Most brands don’t have the same level of grime on them as Fayner’s and Owens’ do, but everyone’s could use a little polish.  As Fayner says of his puppy dog strategy, “It’s the start of my very long, very slow battle against the Internet — one that I realize I may never win.”  He may not, but by being proactive he gets closer every day.

The photo of Ella the Snow Dog by jpctalbot is used under this creative commons license.

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I’m not a mother

One of my favorite songs this summer was (and let us take a moment to acknowledge with sadness that this is written in the past tense) Travie McCoy’s Billionaire.  It’s a fun song, and in it he describes all the things he would do with $1,000,000,000.  Today at work  I got about as close as I ever will to doing one of those things.  If I only become a millionaire and not a billionaire as a result I’ll be just as happy.  I don’t think I could even give away a billion dollars in a lifetime, much less spend one.

Getting back to the point and needless to say, the boss was pleased and I’m sure the client is thrilled.  The CEO even came down to my office to shake my hand and offer his congratulations.  Making this happen didn’t take quite nine months, but it was longer than we expected or wanted.  Still, recognizing the  effort it took and the achievement it was, he said it must be like giving birth.

I was somewhat nonplussed at his comment, but I’m almost never at a loss for words, so I told him that I really didn’t have any basis for comparison.  I’ve never been pregnant and I don’t really have any intention of becoming pregnant, either.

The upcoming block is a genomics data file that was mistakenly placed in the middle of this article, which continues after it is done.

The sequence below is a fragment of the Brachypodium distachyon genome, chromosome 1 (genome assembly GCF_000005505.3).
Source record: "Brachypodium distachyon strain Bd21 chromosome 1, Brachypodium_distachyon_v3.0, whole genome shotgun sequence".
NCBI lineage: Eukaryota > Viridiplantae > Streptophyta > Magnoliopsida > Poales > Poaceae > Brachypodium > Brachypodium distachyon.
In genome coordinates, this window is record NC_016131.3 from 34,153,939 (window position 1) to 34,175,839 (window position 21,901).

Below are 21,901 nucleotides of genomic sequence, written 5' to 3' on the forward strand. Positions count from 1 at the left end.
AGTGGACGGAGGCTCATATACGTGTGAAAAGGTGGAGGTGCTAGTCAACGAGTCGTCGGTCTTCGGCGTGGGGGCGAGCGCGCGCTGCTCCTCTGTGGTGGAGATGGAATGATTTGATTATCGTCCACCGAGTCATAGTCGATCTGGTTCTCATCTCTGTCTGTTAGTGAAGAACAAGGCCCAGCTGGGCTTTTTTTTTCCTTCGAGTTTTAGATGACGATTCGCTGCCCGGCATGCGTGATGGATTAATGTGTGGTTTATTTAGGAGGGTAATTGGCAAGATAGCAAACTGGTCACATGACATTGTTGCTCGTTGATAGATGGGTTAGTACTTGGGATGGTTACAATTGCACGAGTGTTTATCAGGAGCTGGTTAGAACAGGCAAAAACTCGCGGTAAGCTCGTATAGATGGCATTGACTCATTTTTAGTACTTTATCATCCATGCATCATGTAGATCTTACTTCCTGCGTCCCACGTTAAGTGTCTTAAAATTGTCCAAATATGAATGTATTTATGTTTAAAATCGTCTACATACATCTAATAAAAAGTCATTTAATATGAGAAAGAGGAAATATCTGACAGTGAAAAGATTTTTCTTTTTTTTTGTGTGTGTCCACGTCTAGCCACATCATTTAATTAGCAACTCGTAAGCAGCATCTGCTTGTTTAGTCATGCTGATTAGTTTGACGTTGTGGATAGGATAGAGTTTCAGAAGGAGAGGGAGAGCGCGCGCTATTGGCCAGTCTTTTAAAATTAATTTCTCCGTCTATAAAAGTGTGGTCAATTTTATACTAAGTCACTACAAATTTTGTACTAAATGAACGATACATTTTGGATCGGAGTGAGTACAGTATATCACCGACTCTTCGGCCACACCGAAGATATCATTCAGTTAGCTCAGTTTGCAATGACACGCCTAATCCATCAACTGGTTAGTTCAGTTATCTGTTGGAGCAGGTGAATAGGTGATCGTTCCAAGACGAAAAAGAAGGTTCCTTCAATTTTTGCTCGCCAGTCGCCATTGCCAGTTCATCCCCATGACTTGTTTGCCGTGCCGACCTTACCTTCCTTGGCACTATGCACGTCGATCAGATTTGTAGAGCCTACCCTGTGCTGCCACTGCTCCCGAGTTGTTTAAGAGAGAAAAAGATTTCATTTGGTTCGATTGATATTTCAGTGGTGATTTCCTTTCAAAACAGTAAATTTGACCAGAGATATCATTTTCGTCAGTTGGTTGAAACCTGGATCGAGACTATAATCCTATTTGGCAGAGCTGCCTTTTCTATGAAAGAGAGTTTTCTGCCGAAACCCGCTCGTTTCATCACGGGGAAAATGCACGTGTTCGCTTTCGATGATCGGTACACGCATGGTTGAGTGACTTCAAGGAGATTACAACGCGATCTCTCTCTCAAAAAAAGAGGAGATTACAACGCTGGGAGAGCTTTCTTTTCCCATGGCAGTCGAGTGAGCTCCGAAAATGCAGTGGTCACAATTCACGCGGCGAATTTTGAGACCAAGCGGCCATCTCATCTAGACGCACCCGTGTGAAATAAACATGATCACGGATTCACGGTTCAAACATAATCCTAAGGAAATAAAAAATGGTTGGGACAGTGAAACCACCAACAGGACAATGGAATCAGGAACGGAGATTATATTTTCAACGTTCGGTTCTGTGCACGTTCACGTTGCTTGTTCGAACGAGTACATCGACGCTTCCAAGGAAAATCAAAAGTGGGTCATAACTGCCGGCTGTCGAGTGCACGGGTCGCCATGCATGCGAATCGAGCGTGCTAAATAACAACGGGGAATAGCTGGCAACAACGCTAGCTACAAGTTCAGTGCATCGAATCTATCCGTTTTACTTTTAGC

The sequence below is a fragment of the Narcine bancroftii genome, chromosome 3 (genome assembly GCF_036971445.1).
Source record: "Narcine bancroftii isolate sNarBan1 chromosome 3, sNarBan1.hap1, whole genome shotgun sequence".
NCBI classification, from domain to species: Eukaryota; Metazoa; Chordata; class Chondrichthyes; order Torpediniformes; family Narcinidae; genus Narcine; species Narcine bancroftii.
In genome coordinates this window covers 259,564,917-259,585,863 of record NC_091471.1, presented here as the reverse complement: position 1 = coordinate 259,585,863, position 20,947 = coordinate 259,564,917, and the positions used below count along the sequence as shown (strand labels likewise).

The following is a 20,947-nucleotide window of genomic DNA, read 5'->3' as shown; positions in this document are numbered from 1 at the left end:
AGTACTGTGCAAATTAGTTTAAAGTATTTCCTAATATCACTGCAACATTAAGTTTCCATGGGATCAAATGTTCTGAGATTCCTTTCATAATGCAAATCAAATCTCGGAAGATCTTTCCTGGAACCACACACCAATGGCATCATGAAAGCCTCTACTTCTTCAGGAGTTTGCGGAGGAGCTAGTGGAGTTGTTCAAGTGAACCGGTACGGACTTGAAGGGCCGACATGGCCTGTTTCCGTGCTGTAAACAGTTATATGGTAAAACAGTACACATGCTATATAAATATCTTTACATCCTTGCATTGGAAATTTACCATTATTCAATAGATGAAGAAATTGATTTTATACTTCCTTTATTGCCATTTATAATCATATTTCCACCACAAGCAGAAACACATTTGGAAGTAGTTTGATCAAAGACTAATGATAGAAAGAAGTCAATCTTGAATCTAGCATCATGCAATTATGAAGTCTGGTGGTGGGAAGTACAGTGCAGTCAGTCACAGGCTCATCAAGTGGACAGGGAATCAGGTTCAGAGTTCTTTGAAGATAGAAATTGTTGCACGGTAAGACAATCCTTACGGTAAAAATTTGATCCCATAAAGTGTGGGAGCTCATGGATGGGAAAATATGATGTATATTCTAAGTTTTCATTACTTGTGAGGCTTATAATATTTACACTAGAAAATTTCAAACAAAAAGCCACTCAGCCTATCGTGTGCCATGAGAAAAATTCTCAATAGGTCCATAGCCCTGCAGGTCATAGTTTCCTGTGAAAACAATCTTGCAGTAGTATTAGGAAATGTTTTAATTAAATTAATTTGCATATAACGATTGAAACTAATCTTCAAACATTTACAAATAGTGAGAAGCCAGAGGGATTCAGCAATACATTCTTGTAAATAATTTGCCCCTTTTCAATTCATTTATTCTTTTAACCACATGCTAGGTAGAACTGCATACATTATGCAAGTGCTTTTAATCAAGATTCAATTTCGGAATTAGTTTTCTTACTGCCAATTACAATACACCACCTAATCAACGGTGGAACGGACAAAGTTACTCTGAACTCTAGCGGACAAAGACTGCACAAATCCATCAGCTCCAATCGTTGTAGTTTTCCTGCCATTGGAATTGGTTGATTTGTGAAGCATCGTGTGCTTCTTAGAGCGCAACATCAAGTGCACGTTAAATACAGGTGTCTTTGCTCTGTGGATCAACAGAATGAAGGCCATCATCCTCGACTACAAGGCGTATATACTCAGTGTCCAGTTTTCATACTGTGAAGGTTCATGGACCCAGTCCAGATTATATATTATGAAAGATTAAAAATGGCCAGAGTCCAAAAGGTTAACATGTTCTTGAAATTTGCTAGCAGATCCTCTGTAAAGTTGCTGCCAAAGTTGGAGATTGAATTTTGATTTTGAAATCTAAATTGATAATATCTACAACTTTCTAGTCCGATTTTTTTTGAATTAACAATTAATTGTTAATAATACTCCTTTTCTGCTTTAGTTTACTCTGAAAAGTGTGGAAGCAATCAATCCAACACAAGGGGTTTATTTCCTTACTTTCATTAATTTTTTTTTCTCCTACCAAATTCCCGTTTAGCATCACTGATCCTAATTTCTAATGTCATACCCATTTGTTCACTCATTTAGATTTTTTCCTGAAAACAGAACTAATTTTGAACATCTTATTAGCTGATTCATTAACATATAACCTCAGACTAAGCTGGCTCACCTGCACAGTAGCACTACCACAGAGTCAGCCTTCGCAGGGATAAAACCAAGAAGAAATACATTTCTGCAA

I can barely take care of myself.  I’m in no position to be a father, much less a mother.

The happy baby photo is used with the leave of the photographer.

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Reports of the press release’s demise have been greatly exaggerated

Cross posted to the EZG blog.

The web has been all a-Twitter lately.  Jamie and Kyle have both written about it over the past few weeks, and around the bustling halls of EZG today we’ve had some insightful emails about the New Twitter and what it means for us, our clients, and our industry.  What really caught my attention, though, was a recent AdAge post that declares the tweet has killed the press release.

[I]ncreasingly, the news media has a nifty new way of “reporting” entertainment news: regurgitating celebrity tweets. It wasn’t that long ago that a celebrity with something “important” to put out there, like an apology, would automatically say it through a tightly controlled protocol, like a set of engineered sound bites delivered via a well-staged interview. Now 140 characters or fewer suffices.

Lest you think that this is only applicable to the latest B-lister to tweet her photo with Justin Beiber, author Simon Dumenco goes on to argue that “As the celebrity-industrial complex goes, so goes the rest of corporate America.”  Now I’m a big fan of Twitter, but just like video didn’t kill the radio star, I can’t accept his argument that “The long-suffering, much-maligned press release… finally died this summer” at the hands of the microblog.

Just because BP was made to look ridiculous when the fake @BPGlobalPR gushed black comedy gold and ended up with more than 10 times the number of followers the official @BP_America account did, it doesn’t mean that the public is going to turn to it for news.  All it means is that there is a greater appetite for gallows humor than there is for corporate spin.